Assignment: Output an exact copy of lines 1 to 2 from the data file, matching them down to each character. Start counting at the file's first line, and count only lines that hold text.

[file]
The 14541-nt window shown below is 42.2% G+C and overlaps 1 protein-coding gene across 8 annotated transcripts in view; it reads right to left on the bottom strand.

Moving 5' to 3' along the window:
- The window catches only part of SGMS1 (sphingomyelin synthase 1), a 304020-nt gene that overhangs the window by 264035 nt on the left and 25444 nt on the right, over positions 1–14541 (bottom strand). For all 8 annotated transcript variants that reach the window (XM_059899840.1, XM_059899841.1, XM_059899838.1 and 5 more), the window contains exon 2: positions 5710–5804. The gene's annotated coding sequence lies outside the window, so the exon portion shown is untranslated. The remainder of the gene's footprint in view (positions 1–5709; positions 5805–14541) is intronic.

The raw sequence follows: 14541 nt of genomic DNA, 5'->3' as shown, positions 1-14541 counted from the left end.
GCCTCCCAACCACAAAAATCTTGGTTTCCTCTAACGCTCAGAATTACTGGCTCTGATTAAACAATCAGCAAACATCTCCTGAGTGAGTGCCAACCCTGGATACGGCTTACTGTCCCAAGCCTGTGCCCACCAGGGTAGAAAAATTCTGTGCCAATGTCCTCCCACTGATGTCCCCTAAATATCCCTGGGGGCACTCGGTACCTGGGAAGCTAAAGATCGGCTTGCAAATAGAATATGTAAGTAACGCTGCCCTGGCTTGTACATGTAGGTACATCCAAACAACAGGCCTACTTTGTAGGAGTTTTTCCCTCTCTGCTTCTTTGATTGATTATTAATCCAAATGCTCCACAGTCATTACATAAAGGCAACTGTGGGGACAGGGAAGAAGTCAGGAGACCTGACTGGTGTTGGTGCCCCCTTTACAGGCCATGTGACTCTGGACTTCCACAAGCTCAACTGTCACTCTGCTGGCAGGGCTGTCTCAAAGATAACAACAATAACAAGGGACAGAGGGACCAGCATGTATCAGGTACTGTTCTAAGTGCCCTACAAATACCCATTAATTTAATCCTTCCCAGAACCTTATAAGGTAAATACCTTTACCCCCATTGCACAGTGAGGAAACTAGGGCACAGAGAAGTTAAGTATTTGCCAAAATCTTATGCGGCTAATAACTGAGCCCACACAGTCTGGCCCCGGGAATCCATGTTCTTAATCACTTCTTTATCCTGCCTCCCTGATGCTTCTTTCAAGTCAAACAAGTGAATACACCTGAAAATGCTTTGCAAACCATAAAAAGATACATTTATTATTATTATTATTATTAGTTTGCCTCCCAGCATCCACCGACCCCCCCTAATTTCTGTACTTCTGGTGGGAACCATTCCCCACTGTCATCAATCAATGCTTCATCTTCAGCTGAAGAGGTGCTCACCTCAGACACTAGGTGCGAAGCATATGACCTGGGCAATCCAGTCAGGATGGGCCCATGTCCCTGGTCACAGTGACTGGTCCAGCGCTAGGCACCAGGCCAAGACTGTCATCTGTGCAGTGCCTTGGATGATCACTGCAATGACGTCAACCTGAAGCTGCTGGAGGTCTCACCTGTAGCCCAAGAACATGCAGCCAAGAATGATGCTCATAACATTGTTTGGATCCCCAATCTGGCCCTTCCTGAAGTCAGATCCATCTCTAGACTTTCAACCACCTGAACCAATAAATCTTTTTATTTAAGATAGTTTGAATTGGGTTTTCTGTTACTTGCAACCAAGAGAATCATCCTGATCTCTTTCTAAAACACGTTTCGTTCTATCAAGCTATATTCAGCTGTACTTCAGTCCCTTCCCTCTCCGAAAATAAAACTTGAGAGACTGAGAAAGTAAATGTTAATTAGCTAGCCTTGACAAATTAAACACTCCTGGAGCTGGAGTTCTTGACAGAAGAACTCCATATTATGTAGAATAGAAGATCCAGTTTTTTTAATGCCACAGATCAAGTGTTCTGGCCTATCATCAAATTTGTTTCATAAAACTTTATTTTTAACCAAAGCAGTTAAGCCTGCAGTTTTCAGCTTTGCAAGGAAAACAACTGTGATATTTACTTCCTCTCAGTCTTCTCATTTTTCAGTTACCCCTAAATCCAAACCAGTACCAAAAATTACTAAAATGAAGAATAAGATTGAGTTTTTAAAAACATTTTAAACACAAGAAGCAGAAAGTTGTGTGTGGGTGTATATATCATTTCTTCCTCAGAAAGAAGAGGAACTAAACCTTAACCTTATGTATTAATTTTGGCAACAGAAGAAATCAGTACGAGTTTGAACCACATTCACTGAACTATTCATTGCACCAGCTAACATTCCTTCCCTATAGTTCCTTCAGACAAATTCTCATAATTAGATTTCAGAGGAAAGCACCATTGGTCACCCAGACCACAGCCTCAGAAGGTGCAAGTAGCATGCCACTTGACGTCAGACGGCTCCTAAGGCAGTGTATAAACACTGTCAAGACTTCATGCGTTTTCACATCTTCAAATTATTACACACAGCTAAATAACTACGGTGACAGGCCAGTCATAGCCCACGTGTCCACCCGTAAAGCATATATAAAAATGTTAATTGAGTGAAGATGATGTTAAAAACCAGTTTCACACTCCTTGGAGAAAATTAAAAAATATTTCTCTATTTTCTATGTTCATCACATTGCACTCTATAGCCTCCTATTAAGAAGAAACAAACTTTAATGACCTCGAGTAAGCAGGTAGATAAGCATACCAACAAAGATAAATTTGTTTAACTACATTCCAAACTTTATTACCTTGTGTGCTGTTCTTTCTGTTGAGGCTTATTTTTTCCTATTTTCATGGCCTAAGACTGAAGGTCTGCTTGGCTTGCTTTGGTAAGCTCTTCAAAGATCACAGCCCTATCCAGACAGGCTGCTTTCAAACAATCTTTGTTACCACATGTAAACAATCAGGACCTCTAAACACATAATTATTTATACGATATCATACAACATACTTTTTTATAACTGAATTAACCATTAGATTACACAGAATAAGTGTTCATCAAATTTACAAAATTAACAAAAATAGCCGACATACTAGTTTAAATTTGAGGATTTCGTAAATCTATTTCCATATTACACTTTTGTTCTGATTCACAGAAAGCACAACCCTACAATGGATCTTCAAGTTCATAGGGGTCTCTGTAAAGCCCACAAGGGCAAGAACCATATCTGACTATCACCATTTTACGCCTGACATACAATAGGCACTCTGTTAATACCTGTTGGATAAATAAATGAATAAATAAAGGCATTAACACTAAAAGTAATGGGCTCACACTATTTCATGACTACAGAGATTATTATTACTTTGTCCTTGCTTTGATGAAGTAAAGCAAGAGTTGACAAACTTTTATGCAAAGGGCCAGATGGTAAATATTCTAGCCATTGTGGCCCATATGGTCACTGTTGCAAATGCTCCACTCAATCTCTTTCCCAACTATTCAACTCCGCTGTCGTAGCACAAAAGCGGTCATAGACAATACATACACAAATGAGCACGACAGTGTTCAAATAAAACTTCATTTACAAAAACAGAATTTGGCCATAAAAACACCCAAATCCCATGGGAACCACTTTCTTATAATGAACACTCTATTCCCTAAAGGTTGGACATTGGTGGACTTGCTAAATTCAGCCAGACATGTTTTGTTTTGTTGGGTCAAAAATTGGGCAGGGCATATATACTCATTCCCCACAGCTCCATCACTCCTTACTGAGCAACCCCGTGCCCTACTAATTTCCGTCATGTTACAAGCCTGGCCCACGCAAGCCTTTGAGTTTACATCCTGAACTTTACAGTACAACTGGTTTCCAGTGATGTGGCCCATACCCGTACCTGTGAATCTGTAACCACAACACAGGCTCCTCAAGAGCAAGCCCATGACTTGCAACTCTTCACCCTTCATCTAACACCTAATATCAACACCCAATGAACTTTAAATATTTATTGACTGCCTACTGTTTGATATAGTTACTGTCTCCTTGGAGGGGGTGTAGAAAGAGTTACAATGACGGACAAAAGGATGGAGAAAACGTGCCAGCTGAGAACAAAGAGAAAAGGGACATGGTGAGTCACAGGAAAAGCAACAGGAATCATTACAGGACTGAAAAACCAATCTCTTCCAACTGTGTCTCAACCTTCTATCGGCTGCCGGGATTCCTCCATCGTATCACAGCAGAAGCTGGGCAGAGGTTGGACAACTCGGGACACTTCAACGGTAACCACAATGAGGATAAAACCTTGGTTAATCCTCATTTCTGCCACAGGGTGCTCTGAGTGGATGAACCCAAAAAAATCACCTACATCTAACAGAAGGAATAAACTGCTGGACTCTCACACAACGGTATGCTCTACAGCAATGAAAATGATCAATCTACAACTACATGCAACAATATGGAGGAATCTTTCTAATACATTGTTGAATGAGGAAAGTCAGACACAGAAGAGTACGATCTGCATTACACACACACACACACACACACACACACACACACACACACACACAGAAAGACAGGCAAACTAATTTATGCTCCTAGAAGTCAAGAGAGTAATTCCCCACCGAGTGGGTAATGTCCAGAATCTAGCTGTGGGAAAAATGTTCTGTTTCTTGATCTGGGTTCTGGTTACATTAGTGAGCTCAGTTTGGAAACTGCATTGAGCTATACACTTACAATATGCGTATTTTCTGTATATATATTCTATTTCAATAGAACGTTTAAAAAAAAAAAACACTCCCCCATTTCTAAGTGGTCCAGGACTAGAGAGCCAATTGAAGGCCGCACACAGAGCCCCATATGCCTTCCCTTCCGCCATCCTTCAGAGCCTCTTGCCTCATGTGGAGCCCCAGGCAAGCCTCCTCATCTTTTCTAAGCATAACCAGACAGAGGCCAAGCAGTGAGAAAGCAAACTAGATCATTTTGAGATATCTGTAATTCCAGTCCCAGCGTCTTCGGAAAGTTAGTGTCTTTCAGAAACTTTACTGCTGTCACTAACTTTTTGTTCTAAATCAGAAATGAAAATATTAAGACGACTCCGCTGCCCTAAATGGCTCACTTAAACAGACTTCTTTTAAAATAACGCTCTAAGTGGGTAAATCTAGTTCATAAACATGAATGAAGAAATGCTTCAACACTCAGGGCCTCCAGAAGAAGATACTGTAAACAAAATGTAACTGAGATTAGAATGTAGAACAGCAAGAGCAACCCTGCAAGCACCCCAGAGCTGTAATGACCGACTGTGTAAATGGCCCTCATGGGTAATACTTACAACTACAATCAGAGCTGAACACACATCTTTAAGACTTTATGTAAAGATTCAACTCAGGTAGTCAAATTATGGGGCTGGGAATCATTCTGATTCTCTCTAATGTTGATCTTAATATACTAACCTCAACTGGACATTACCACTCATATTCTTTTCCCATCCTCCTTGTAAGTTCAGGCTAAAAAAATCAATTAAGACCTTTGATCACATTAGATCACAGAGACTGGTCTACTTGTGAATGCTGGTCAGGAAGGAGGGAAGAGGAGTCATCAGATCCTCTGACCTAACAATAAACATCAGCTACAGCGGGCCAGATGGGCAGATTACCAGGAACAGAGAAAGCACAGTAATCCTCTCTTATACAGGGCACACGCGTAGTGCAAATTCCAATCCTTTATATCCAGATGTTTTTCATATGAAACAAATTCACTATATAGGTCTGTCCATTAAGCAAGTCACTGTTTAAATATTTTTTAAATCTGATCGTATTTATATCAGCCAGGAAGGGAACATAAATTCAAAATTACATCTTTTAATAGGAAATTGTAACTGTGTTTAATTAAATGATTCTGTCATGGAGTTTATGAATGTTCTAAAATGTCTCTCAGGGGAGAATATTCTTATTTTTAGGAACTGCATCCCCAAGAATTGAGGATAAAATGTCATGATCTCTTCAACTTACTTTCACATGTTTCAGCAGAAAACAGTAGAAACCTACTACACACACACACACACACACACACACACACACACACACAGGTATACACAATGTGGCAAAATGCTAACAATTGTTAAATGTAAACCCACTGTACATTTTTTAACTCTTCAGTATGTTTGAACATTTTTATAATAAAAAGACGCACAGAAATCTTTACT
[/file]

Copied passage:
The 14541-nt window shown below is 42.2% G+C and overlaps 1 protein-coding gene across 8 annotated transcripts in view; it reads right to left on the bottom strand.

Moving 5' to 3' along the window: